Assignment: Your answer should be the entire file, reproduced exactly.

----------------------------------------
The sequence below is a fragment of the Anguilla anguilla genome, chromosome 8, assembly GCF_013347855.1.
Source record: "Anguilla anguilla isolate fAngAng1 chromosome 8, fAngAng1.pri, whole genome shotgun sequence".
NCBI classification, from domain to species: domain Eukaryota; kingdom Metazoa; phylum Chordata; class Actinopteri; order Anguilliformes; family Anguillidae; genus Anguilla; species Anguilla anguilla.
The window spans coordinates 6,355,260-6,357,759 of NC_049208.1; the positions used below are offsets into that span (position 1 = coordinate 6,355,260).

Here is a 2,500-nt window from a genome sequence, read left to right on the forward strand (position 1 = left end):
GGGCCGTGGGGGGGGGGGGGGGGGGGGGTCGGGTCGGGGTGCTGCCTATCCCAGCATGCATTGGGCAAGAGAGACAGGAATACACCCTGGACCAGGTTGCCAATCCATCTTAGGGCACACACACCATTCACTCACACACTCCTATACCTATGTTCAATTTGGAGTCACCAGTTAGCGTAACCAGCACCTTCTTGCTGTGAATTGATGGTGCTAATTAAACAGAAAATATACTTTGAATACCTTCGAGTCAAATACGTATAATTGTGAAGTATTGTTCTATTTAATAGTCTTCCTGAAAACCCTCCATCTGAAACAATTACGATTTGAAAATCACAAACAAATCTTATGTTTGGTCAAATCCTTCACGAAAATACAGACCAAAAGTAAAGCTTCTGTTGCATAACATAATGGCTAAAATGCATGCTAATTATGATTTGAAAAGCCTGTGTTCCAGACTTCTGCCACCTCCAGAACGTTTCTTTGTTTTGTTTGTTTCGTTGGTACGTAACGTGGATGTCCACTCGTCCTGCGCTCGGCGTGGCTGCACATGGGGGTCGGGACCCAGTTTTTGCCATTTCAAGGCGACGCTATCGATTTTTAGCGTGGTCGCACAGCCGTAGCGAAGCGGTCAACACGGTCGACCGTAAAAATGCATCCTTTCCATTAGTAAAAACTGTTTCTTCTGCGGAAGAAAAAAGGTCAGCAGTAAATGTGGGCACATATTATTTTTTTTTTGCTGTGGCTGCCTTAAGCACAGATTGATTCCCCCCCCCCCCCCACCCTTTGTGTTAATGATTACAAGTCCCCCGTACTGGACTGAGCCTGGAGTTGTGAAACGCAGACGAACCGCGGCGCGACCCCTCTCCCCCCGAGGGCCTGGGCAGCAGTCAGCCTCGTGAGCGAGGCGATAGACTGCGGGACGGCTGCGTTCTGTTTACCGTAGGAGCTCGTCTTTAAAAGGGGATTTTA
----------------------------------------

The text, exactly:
The sequence below is a fragment of the Anguilla anguilla genome, chromosome 8, assembly GCF_013347855.1.
Source record: "Anguilla anguilla isolate fAngAng1 chromosome 8, fAngAng1.pri, whole genome shotgun sequence".
NCBI classification, from domain to species: domain Eukaryota; kingdom Metazoa; phylum Chordata; class Actinopteri; order Anguilliformes; family Anguillidae; genus Anguilla; species Anguilla anguilla.
The window spans coordinates 6,355,260-6,357,759 of NC_049208.1; the positions used below are offsets into that span (position 1 = coordinate 6,355,260).

Here is a 2,500-nt window from a genome sequence, read left to right on the forward strand (position 1 = left end):
GGGCCGTGGGGGGGGGGGGGGGGGGGGGTCGGGTCGGGGTGCTGCCTATCCCAGCATGCATTGGGCAAGAGAGACAGGAATACACCCTGGACCAGGTTGCCAATCCATCTTAGGGCACACACACCATTCACTCACACACTCCTATACCTATGTTCAATTTGGAGTCACCAGTTAGCGTAACCAGCACCTTCTTGCTGTGAATTGATGGTGCTAATTAAACAGAAAATATACTTTGAATACCTTCGAGTCAAATACGTATAATTGTGAAGTATTGTTCTATTTAATAGTCTTCCTGAAAACCCTCCATCTGAAACAATTACGATTTGAAAATCACAAACAAATCTTATGTTTGGTCAAATCCTTCACGAAAATACAGACCAAAAGTAAAGCTTCTGTTGCATAACATAATGGCTAAAATGCATGCTAATTATGATTTGAAAAGCCTGTGTTCCAGACTTCTGCCACCTCCAGAACGTTTCTTTGTTTTGTTTGTTTCGTTGGTACGTAACGTGGATGTCCACTCGTCCTGCGCTCGGCGTGGCTGCACATGGGGGTCGGGACCCAGTTTTTGCCATTTCAAGGCGACGCTATCGATTTTTAGCGTGGTCGCACAGCCGTAGCGAAGCGGTCAACACGGTCGACCGTAAAAATGCATCCTTTCCATTAGTAAAAACTGTTTCTTCTGCGGAAGAAAAAAGGTCAGCAGTAAATGTGGGCACATATTATTTTTTTTTTGCTGTGGCTGCCTTAAGCACAGATTGATTCCCCCCCCCCCCCCACCCTTTGTGTTAATGATTACAAGTCCCCCGTACTGGACTGAGCCTGGAGTTGTGAAACGCAGACGAACCGCGGCGCGACCCCTCTCCCCCCGAGGGCCTGGGCAGCAGTCAGCCTCGTGAGCGAGGCGATAGACTGCGGGACGGCTGCGTTCTGTTTACCGTAGGAGCTCGTCTTTAAAAGGGGATTTTA